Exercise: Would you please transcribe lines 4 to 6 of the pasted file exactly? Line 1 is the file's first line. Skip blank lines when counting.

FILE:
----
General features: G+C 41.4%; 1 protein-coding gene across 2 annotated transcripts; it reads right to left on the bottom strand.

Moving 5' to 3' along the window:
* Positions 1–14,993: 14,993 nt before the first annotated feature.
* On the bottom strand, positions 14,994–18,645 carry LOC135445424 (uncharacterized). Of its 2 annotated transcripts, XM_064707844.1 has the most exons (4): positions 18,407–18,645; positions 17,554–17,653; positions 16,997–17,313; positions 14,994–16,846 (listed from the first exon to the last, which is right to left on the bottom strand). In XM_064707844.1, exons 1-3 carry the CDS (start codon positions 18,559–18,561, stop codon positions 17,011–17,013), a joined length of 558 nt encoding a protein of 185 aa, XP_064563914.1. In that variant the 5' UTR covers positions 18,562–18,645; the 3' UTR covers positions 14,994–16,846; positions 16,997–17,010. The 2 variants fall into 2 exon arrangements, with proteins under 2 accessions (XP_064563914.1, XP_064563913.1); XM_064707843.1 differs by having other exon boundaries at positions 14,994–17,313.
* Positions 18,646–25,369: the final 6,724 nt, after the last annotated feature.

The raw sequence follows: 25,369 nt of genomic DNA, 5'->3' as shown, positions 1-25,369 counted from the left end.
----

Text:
* On the bottom strand, positions 14,994–18,645 carry LOC135445424 (uncharacterized). Of its 2 annotated transcripts, XM_064707844.1 has the most exons (4): positions 18,407–18,645; positions 17,554–17,653; positions 16,997–17,313; positions 14,994–16,846 (listed from the first exon to the last, which is right to left on the bottom strand). In XM_064707844.1, exons 1-3 carry the CDS (start codon positions 18,559–18,561, stop codon positions 17,011–17,013), a joined length of 558 nt encoding a protein of 185 aa, XP_064563914.1. In that variant the 5' UTR covers positions 18,562–18,645; the 3' UTR covers positions 14,994–16,846; positions 16,997–17,010. The 2 variants fall into 2 exon arrangements, with proteins under 2 accessions (XP_064563914.1, XP_064563913.1); XM_064707843.1 differs by having other exon boundaries at positions 14,994–17,313.
* Positions 18,646–25,369: the final 6,724 nt, after the last annotated feature.

The raw sequence follows: 25,369 nt of genomic DNA, 5'->3' as shown, positions 1-25,369 counted from the left end.